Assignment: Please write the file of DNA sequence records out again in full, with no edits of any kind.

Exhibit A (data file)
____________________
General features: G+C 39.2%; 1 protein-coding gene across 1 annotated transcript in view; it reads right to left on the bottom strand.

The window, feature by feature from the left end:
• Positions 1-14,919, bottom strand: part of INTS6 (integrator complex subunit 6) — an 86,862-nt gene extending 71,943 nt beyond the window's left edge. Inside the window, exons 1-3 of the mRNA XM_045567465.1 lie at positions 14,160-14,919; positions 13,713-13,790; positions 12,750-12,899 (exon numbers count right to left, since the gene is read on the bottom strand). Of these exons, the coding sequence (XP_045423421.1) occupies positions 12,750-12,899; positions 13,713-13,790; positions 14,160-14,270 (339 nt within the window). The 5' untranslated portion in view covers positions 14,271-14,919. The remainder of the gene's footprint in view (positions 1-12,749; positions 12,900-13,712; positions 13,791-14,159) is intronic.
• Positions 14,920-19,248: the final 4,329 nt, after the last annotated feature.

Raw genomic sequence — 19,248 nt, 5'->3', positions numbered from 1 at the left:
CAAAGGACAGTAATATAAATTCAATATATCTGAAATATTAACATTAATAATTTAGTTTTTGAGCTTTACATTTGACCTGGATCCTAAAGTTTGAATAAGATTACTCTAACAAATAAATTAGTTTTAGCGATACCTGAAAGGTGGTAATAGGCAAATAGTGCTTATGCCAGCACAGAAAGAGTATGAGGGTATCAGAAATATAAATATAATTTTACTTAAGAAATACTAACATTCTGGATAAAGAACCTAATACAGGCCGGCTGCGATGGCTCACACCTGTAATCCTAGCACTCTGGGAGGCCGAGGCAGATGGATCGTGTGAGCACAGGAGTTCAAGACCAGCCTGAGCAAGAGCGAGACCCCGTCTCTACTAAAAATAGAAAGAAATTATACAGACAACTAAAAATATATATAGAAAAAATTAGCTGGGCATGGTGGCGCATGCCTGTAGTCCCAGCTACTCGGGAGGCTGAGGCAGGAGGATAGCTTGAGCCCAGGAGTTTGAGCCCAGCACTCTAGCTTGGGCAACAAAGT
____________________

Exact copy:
General features: G+C 39.2%; 1 protein-coding gene across 1 annotated transcript in view; it reads right to left on the bottom strand.

The window, feature by feature from the left end:
• Positions 1-14,919, bottom strand: part of INTS6 (integrator complex subunit 6) — an 86,862-nt gene extending 71,943 nt beyond the window's left edge. Inside the window, exons 1-3 of the mRNA XM_045567465.1 lie at positions 14,160-14,919; positions 13,713-13,790; positions 12,750-12,899 (exon numbers count right to left, since the gene is read on the bottom strand). Of these exons, the coding sequence (XP_045423421.1) occupies positions 12,750-12,899; positions 13,713-13,790; positions 14,160-14,270 (339 nt within the window). The 5' untranslated portion in view covers positions 14,271-14,919. The remainder of the gene's footprint in view (positions 1-12,749; positions 12,900-13,712; positions 13,791-14,159) is intronic.
• Positions 14,920-19,248: the final 4,329 nt, after the last annotated feature.

Raw genomic sequence — 19,248 nt, 5'->3', positions numbered from 1 at the left:
CAAAGGACAGTAATATAAATTCAATATATCTGAAATATTAACATTAATAATTTAGTTTTTGAGCTTTACATTTGACCTGGATCCTAAAGTTTGAATAAGATTACTCTAACAAATAAATTAGTTTTAGCGATACCTGAAAGGTGGTAATAGGCAAATAGTGCTTATGCCAGCACAGAAAGAGTATGAGGGTATCAGAAATATAAATATAATTTTACTTAAGAAATACTAACATTCTGGATAAAGAACCTAATACAGGCCGGCTGCGATGGCTCACACCTGTAATCCTAGCACTCTGGGAGGCCGAGGCAGATGGATCGTGTGAGCACAGGAGTTCAAGACCAGCCTGAGCAAGAGCGAGACCCCGTCTCTACTAAAAATAGAAAGAAATTATACAGACAACTAAAAATATATATAGAAAAAATTAGCTGGGCATGGTGGCGCATGCCTGTAGTCCCAGCTACTCGGGAGGCTGAGGCAGGAGGATAGCTTGAGCCCAGGAGTTTGAGCCCAGCACTCTAGCTTGGGCAACAAAGT